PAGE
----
Other key returners
This group will be the most important variable in Villanova's success next season. Collin Gillespie heads into his sophomore season poised for a big year. He made significant contributions off the bench as a freshman, overcoming an early season wrist injury that sidelined him for the better part of six weeks. A healthy and confident Gillespie will be a huge part of the Villanova backcourt. 

Dhamir Cosby-Roundtree rounded out Villanova's seven-man rotation last season. Like Gillespie, he enters his sophomore season with a wealth of big-game experience. Cosby-Roundtree proved his worth last season as a high-motor big man specializing in defensive energy, rebounding and running the floor. He'll now be asked to contribute on a more consistent level offensively.

Jermaine Samuels will play a critical role. Another rising sophomore, Samuels was making strides as a freshman before a broken hand sidelined him for an extended stretch during the beginning of conference play. He was never able to re-establish himself in the rotation once he returned. Samuels has all the physical tools to be a high-level Big East wing player in the mold of Hart and DiVincenzo. Keep an eye on Samuels.

Then there's big man Dylan Painter, who redshirted last season. Painter showed promise towards the end of his freshman season in 2017. The hope is that a year spent working on his strength and athleticism will pay dividends. The redshirt formula has been a big part of Villanova's success. Painter could become the latest example of that.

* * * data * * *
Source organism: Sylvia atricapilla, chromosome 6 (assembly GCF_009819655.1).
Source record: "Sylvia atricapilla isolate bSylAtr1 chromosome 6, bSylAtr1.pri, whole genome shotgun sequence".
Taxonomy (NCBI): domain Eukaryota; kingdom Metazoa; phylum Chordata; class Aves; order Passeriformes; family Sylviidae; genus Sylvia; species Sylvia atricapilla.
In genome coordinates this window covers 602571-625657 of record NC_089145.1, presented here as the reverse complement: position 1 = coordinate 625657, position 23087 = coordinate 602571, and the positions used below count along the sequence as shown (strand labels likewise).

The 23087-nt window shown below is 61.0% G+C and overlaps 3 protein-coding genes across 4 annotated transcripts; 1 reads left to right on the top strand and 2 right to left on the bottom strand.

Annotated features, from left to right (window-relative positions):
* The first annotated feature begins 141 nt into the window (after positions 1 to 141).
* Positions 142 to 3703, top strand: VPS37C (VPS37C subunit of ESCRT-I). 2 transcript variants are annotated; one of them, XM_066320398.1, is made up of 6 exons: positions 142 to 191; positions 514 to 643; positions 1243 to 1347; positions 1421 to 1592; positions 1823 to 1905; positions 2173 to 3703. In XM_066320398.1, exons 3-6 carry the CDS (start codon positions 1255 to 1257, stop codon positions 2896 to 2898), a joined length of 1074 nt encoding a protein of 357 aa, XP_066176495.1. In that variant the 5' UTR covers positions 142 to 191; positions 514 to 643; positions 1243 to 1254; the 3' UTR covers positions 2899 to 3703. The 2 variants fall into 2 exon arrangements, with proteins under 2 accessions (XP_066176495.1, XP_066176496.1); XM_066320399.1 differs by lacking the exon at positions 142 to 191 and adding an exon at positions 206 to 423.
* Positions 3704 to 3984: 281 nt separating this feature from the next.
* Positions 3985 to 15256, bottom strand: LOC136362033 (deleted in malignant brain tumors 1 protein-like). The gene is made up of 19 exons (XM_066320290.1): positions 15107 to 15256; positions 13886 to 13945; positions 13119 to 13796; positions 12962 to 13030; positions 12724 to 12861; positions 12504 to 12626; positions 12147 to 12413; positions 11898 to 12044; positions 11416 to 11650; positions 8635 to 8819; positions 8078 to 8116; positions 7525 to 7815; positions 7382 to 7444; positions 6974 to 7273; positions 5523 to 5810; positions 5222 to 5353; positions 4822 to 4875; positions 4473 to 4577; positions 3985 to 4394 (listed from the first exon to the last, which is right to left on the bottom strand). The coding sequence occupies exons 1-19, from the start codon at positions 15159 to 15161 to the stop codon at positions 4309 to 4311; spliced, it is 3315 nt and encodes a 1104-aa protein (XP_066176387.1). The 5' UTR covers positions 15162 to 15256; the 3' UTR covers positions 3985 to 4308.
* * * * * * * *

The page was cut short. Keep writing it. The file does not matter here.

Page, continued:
The new arrivals
Wright welcomes in his highest-rated recruiting class in a decade. The headliner is five-star point guard Jahvon Quinerly, who originally committed to Arizona but then de-committed in the midst of the FBI investigation into college basketball recruiting. Wright is confident that Quinerly will be cleared of any wrongdoing and will be eligible next season. Quinerly should make an instant impact, the next in a long line of terrific Villanova lead guards.

Cole Swider should also see significant playing time as a freshman. Swider is listed as a forward but is more than capable of doing damage from the perimeter thanks to his elite-level shooting ability. Swider is a natural scorer and should be a perfect fit for Villanova's three-point heavy offense. Brandon Slater is the third member of Villanova's freshman class, an athletic wing who will have ample opportunity to play his way into the rotation.